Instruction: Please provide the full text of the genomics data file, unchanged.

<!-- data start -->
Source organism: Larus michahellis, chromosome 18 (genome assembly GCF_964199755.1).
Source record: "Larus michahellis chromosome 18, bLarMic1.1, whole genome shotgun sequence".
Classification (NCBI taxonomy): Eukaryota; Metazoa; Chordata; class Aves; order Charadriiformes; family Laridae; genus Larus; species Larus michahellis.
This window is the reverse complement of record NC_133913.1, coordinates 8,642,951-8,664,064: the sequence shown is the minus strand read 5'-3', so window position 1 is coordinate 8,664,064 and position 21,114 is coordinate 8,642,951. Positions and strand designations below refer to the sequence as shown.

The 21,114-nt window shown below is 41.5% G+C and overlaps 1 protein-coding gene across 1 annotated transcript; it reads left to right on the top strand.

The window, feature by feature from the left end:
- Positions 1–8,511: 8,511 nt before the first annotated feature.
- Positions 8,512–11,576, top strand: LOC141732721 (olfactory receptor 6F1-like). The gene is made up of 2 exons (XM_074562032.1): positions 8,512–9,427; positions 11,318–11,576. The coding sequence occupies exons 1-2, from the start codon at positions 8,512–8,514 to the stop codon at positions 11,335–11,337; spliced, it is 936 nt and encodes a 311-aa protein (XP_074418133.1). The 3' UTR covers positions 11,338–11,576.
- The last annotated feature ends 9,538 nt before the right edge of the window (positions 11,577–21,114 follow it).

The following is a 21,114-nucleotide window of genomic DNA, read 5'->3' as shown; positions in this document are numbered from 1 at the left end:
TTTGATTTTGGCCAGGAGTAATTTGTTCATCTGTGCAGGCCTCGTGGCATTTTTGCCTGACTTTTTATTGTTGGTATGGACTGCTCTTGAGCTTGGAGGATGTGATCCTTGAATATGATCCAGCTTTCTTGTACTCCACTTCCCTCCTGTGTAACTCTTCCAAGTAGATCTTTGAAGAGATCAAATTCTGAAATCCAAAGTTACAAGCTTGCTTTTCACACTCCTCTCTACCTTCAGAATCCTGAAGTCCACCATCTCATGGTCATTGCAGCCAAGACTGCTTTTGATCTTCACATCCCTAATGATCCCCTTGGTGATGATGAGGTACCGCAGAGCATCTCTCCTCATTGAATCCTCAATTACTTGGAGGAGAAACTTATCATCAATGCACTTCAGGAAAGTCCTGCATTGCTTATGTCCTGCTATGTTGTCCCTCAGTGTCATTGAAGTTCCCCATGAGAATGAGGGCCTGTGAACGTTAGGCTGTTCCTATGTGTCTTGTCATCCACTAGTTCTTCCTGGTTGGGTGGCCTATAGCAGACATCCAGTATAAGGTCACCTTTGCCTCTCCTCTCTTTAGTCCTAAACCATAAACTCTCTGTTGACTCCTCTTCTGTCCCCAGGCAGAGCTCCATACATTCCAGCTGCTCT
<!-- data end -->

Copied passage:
Source organism: Larus michahellis, chromosome 18 (genome assembly GCF_964199755.1).
Source record: "Larus michahellis chromosome 18, bLarMic1.1, whole genome shotgun sequence".
Classification (NCBI taxonomy): Eukaryota; Metazoa; Chordata; class Aves; order Charadriiformes; family Laridae; genus Larus; species Larus michahellis.
This window is the reverse complement of record NC_133913.1, coordinates 8,642,951-8,664,064: the sequence shown is the minus strand read 5'-3', so window position 1 is coordinate 8,664,064 and position 21,114 is coordinate 8,642,951. Positions and strand designations below refer to the sequence as shown.

The 21,114-nt window shown below is 41.5% G+C and overlaps 1 protein-coding gene across 1 annotated transcript; it reads left to right on the top strand.

The window, feature by feature from the left end:
- Positions 1–8,511: 8,511 nt before the first annotated feature.
- Positions 8,512–11,576, top strand: LOC141732721 (olfactory receptor 6F1-like). The gene is made up of 2 exons (XM_074562032.1): positions 8,512–9,427; positions 11,318–11,576. The coding sequence occupies exons 1-2, from the start codon at positions 8,512–8,514 to the stop codon at positions 11,335–11,337; spliced, it is 936 nt and encodes a 311-aa protein (XP_074418133.1). The 3' UTR covers positions 11,338–11,576.
- The last annotated feature ends 9,538 nt before the right edge of the window (positions 11,577–21,114 follow it).

The following is a 21,114-nucleotide window of genomic DNA, read 5'->3' as shown; positions in this document are numbered from 1 at the left end:
TTTGATTTTGGCCAGGAGTAATTTGTTCATCTGTGCAGGCCTCGTGGCATTTTTGCCTGACTTTTTATTGTTGGTATGGACTGCTCTTGAGCTTGGAGGATGTGATCCTTGAATATGATCCAGCTTTCTTGTACTCCACTTCCCTCCTGTGTAACTCTTCCAAGTAGATCTTTGAAGAGATCAAATTCTGAAATCCAAAGTTACAAGCTTGCTTTTCACACTCCTCTCTACCTTCAGAATCCTGAAGTCCACCATCTCATGGTCATTGCAGCCAAGACTGCTTTTGATCTTCACATCCCTAATGATCCCCTTGGTGATGATGAGGTACCGCAGAGCATCTCTCCTCATTGAATCCTCAATTACTTGGAGGAGAAACTTATCATCAATGCACTTCAGGAAAGTCCTGCATTGCTTATGTCCTGCTATGTTGTCCCTCAGTGTCATTGAAGTTCCCCATGAGAATGAGGGCCTGTGAACGTTAGGCTGTTCCTATGTGTCTTGTCATCCACTAGTTCTTCCTGGTTGGGTGGCCTATAGCAGACATCCAGTATAAGGTCACCTTTGCCTCTCCTCTCTTTAGTCCTAAACCATAAACTCTCTGTTGACTCCTCTTCTGTCCCCAGGCAGAGCTCCATACATTCCAGCTGCTCT